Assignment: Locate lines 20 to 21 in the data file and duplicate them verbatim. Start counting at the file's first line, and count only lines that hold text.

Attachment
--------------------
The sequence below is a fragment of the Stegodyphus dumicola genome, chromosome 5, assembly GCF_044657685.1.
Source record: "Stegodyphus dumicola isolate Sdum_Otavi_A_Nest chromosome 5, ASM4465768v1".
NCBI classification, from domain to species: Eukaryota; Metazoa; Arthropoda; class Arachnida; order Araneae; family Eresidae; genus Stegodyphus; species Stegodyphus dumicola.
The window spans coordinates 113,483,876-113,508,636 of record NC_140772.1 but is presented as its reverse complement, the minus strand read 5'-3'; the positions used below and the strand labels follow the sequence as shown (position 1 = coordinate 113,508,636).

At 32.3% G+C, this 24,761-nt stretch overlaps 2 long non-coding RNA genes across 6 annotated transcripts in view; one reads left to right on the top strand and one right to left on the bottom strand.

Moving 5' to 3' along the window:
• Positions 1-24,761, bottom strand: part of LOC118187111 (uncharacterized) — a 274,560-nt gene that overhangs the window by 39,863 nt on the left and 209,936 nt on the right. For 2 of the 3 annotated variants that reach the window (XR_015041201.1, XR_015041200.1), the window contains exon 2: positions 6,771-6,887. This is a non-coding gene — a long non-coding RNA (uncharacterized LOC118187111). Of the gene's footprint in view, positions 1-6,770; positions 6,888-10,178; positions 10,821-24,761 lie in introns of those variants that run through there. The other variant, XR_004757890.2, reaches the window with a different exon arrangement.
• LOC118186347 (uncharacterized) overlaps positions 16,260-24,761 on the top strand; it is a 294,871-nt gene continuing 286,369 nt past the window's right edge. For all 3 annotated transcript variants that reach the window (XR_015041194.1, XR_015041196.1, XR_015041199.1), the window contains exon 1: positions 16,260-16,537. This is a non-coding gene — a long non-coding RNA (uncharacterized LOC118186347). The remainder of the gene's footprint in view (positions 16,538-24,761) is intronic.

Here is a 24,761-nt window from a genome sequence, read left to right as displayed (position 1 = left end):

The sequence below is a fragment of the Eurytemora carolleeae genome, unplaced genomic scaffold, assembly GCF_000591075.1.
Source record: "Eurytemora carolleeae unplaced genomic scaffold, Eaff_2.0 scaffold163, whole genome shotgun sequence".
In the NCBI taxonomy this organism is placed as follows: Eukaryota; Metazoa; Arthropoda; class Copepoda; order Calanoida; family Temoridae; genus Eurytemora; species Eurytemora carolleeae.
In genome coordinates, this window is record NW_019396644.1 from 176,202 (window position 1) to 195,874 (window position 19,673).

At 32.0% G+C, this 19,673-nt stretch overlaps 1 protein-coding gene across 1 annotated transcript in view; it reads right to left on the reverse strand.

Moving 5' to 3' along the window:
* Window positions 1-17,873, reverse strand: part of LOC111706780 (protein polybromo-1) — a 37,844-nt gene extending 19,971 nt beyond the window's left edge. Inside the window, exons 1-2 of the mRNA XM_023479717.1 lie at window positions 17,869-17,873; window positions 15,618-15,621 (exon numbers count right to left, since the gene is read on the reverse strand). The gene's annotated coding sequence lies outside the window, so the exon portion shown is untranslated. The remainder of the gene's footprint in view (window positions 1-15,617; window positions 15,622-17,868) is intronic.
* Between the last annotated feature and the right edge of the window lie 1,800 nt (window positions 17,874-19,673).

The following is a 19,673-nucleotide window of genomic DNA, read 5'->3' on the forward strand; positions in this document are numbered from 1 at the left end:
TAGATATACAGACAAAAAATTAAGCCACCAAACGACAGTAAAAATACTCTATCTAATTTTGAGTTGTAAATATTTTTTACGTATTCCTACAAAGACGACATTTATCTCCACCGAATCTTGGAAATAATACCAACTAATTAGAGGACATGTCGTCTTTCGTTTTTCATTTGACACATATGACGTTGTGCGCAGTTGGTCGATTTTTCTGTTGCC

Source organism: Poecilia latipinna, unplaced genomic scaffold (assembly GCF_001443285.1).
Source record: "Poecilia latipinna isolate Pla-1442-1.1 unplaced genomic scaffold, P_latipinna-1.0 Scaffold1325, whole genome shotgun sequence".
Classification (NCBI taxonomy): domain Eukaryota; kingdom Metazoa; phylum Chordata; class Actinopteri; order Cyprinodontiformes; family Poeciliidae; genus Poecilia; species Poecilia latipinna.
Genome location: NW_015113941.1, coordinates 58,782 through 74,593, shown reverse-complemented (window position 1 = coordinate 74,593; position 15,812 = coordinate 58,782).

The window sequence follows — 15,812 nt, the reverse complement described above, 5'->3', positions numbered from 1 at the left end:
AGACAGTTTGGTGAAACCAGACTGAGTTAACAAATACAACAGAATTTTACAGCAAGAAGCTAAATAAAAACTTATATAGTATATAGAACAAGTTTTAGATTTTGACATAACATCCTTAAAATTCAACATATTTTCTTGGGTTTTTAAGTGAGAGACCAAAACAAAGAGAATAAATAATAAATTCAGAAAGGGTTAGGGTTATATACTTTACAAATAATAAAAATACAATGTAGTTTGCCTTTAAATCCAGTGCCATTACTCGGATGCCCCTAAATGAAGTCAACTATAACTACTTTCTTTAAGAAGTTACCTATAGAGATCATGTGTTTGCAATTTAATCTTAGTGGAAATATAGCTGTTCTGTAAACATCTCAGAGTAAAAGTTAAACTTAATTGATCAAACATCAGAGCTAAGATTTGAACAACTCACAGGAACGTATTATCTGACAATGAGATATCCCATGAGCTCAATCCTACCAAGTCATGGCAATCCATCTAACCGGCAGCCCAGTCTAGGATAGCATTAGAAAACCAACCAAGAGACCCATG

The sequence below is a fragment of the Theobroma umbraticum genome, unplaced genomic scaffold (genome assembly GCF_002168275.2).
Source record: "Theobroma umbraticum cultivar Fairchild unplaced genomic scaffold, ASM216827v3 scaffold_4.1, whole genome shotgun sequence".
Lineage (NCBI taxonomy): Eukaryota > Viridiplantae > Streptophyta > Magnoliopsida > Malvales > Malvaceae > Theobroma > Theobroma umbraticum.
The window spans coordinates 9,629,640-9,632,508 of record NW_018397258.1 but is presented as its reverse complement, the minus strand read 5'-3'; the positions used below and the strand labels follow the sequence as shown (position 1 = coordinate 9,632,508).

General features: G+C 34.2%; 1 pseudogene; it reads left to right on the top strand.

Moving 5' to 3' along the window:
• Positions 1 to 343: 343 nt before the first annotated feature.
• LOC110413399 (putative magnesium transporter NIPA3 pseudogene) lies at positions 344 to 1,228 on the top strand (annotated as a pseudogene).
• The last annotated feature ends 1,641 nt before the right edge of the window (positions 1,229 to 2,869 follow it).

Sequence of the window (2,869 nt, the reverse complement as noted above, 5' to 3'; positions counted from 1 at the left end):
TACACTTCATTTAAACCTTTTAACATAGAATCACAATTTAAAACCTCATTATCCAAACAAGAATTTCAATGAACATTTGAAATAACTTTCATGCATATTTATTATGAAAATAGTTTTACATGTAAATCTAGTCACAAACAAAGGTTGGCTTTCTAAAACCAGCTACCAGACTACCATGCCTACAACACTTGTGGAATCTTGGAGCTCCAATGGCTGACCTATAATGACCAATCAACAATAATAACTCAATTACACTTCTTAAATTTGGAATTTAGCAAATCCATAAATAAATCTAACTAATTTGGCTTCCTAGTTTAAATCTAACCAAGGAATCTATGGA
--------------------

Source organism: Poecilia latipinna, unplaced genomic scaffold (assembly GCF_001443285.1).
Source record: "Poecilia latipinna isolate Pla-1442-1.1 unplaced genomic scaffold, P_latipinna-1.0 Scaffold1325, whole genome shotgun sequence".